Have we not a scriptural evidence in this one feature, they come to him? Does not the Lord say none come to him except the Father draws him? Is not this like what Peter says–“To whom coming, as unto a living stone, disallowed indeed of men, but chosen of God, and precious” (1 Pet.2:4)? This is the Spirit’s work in the conscience of a sinner, no man ever has come, or ever will come, except he is drawn by God, and made willing in the day of his power.

And does not the Lord Jesus Christ say, “Him who comes to me I will never cast out” (Jno.6:37)? Does he not say, “Come unto me, all who labor and are heavy laden, and I will give you rest” (Matt.11:28)? How encouraging these promises, these invitations are to all poor sin-burdened creatures, who are feelingly encouraged, invited, and sometimes enabled to come to him, to lay themselves at his feet, to wrestle with him, and supplicate his majesty, to pour out their hearts before him, telling him with tears, sighs, fervent groans, and heartbreaking sobs, that nothing but his love can satisfy them, and nothing but his blood purge their conscience. His love brings heaven into their souls.

Depend upon it, empty professors of religion know nothing in their souls feelingly, of coming to the Lord in this way. It is peculiar to the quickened family of God, wrought in their hearts by the power of his Spirit. The fulfillment of this gracious word, from God’s own lips, of unerring truth, “Even to him shall men come,” and then, when they have come, the Lord is pleased to draw them nearer to himself, to bless their soul with some discoveries of his goodness, mercy, and love. Then they can say, “In the Lord have I righteousness, and strength.”

Here we have three steps–First, God’s solemn declaration, his unalterable determination, that “in the Lord shall all the seed of Israel be justified, and shall glory.” The second step, the result and fruit of this solemn determination on the part of God, that they shall come unto him; and the third step, springing out of that, is the language which they are enabled, as the Lord gives it into their hearts, to take into their lips, “In the Lord have I righteousness and strength.” None can say this, except those that come to him; none can say this, except those into whose hearts he has spoken it, to whose soul the Lord has appeared, to whom he has afforded, a manifestation of his grace and favor, “In the Lord,” surely, shall one say, “have I righteousness and strength.” That one whom the Lord himself has been pleased thus to teach, the Lord draws, surely–it is God’s “Amen!” his eternal verity. These people, whom the Lord thus leads, draws, and teaches, shall say in the Spirit, in the assurance of faith, as the Lord enables them, “In the Lord alone have I, guilty, wretched, miserable, fallen, wicked, vile, I, righteousness and strength.”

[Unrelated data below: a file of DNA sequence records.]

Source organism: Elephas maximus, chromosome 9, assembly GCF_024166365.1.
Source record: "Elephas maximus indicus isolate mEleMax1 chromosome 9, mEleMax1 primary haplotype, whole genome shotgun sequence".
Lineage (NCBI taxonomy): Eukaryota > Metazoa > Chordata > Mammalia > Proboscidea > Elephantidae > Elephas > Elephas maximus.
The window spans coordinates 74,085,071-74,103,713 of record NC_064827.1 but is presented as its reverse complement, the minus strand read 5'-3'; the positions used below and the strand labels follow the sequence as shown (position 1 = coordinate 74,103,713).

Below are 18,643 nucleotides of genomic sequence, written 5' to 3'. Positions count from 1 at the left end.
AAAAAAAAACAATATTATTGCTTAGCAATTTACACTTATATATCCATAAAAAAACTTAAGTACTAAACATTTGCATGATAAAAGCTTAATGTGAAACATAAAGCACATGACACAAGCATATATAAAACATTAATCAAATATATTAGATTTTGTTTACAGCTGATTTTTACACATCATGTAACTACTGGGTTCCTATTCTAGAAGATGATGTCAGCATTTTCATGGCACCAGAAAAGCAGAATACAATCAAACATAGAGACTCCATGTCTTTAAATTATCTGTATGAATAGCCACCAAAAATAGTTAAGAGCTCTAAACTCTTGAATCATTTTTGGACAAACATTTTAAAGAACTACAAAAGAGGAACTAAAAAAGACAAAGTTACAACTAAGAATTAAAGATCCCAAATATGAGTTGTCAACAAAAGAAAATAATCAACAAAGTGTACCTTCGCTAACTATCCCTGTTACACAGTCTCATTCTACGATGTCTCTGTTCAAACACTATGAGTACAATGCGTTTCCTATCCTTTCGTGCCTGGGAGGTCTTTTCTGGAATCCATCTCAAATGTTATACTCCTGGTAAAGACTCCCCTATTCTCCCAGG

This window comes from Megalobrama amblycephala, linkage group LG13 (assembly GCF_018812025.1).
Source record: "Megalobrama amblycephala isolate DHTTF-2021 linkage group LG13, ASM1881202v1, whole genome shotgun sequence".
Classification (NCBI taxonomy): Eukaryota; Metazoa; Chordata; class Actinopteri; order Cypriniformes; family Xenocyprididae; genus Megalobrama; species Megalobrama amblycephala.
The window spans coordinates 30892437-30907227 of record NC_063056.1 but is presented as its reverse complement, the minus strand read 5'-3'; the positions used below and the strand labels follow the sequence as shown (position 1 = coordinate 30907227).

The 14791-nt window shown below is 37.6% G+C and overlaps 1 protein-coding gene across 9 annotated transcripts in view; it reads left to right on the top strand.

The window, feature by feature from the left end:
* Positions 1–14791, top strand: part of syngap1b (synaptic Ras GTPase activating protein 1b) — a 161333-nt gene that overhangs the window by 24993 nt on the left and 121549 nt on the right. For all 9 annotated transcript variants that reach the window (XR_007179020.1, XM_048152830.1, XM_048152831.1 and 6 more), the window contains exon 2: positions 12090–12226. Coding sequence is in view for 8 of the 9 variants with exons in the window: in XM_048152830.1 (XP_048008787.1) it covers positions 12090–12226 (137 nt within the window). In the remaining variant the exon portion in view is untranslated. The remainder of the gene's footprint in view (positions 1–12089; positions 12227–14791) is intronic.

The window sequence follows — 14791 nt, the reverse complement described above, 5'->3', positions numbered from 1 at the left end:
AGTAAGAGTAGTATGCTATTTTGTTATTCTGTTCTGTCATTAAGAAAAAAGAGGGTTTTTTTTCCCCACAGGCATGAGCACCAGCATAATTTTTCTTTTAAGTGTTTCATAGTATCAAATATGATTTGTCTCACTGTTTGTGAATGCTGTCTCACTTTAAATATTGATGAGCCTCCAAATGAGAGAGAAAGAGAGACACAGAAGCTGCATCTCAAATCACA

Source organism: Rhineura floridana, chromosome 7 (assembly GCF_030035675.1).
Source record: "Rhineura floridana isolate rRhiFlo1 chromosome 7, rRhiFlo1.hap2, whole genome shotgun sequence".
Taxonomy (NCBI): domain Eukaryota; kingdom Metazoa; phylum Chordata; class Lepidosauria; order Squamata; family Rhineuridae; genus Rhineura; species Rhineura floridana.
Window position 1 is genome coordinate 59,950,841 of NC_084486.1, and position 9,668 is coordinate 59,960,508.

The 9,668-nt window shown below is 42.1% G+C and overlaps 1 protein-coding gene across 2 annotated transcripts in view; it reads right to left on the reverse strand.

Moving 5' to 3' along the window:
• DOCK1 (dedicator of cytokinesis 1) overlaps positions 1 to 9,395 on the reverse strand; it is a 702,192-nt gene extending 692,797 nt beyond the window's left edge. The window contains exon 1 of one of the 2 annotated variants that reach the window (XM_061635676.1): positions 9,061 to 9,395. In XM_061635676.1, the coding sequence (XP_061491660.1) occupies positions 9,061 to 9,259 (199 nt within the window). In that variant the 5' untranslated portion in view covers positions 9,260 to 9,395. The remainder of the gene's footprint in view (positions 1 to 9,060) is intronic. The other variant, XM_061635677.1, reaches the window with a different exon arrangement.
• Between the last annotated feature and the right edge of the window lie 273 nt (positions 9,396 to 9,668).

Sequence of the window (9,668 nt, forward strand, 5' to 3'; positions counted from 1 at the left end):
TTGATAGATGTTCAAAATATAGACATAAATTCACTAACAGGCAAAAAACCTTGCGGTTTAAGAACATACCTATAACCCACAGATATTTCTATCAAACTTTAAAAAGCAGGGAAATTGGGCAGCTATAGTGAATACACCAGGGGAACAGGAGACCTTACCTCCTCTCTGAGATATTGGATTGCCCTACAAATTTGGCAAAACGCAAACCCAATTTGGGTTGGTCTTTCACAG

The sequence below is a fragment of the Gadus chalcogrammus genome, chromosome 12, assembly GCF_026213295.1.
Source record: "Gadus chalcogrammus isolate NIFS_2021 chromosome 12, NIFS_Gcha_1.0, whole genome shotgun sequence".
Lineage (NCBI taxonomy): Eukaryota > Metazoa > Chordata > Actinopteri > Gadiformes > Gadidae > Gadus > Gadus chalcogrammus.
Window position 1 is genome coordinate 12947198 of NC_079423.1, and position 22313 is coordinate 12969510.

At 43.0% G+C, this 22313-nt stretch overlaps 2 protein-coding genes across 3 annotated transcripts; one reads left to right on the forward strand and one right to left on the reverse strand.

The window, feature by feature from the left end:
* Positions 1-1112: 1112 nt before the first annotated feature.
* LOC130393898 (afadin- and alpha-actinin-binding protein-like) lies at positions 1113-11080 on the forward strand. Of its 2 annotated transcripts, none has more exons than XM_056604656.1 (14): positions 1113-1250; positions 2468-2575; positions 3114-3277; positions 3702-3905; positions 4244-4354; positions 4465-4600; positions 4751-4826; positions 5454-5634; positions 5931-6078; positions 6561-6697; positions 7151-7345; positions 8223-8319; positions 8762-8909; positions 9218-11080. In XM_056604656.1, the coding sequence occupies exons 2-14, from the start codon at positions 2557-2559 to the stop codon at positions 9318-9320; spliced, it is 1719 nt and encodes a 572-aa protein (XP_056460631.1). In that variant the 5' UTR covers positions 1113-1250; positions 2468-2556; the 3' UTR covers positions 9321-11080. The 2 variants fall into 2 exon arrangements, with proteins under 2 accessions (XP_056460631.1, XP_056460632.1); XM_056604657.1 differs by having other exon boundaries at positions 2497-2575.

Now, no man will be able to say, “In the Lord have I righteousness and strength,” until he has seen a complete end of his own misery, his trials, his temptations, and perplexities; a man shall have to wait there, before he can say, feelingly say, “In the Lord have I righteousness and strength.”

So, again, if we are so conceited, have such lofty ideas of ourselves, are such self-righteous Pharisees, so unwilling to part with our own supposed goodness–depend upon it, that where the grace of God in the heart is in exercise, there will be such deep discoveries in the man that he will loathe himself, such a thorough turning over and up, that he shall see what a creature he is in the eyes of a holy God. Then, before he can feelingly say “In the Lord have I righteousness and strength,” he must be led to see all his own righteousness is as filthy rags–that he can trample it under his feet with a solemn determination to look on, and rest only in the Lord, saying, “In the Lord have I righteousness and strength.”